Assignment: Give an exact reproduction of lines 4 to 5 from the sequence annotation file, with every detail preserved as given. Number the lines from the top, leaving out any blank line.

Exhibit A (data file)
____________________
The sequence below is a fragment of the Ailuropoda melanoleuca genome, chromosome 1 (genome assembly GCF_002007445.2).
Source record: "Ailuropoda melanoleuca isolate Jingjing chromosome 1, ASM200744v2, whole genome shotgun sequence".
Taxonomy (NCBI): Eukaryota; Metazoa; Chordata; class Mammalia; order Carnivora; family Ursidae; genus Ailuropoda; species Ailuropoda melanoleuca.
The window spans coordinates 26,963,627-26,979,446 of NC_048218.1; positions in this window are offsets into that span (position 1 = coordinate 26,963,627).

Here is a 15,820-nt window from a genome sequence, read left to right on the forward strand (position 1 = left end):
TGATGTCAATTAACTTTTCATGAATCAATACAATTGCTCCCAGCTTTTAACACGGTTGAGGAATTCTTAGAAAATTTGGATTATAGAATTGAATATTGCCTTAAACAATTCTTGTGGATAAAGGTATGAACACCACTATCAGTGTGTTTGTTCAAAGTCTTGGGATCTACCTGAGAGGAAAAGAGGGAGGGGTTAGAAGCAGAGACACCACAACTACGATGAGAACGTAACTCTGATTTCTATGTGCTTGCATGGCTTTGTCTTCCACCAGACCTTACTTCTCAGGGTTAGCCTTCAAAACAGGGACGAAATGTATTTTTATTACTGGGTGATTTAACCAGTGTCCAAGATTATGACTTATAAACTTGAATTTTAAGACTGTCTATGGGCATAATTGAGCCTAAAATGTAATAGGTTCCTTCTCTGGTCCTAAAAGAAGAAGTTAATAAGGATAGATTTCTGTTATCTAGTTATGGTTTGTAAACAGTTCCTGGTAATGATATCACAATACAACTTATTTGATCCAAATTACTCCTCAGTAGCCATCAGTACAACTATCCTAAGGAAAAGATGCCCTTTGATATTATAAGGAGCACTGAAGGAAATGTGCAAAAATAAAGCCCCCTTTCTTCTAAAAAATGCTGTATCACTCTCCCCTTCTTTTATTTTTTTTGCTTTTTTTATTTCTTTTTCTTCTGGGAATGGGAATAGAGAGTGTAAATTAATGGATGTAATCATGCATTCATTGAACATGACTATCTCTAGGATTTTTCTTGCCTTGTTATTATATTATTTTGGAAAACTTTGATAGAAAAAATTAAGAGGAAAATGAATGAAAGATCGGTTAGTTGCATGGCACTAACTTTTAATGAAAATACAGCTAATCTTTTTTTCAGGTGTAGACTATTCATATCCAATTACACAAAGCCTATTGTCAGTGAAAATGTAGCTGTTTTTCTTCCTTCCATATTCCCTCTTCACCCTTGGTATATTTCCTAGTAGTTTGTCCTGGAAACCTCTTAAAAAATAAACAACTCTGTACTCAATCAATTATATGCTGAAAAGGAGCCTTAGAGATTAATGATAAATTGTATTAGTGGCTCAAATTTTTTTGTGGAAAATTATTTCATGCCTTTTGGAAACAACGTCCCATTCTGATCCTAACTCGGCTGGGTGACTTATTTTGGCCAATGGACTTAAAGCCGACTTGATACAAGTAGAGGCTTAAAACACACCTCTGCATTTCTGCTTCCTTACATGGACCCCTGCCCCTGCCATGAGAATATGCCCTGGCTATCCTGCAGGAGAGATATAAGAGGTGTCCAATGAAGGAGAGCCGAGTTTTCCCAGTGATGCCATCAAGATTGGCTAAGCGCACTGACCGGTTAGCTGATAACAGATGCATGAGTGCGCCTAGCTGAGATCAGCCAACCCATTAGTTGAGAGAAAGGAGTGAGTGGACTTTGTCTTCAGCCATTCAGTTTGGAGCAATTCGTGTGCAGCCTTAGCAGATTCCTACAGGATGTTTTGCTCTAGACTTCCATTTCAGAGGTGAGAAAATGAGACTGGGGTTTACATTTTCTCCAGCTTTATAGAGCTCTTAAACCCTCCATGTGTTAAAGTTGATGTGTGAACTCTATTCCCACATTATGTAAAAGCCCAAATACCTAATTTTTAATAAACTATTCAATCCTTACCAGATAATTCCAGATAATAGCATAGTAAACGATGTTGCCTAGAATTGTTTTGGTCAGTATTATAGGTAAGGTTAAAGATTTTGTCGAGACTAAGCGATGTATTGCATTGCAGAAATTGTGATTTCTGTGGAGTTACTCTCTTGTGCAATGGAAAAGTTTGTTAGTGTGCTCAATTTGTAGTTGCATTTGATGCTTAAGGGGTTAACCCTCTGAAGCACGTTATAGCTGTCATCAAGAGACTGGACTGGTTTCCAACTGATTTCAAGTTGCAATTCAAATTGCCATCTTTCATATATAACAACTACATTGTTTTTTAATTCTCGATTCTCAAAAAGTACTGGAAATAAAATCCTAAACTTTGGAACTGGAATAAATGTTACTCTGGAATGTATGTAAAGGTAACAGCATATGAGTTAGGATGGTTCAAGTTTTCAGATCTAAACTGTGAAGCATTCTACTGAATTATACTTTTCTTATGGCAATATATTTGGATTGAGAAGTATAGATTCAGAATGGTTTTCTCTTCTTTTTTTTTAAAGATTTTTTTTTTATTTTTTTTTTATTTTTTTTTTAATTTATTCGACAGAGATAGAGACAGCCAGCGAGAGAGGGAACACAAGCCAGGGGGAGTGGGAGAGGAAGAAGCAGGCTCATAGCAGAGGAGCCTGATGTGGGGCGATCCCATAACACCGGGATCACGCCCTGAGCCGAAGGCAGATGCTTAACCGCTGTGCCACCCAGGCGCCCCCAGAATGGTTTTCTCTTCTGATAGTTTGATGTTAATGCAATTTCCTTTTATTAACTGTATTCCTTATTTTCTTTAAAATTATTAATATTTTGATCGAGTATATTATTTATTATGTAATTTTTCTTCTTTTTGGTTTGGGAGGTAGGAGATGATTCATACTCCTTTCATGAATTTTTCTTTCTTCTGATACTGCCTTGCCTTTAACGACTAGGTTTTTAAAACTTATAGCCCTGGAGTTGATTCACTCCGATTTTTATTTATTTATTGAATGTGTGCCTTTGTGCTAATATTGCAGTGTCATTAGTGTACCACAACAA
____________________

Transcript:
The window spans coordinates 26,963,627-26,979,446 of NC_048218.1; positions in this window are offsets into that span (position 1 = coordinate 26,963,627).

Here is a 15,820-nt window from a genome sequence, read left to right on the forward strand (position 1 = left end):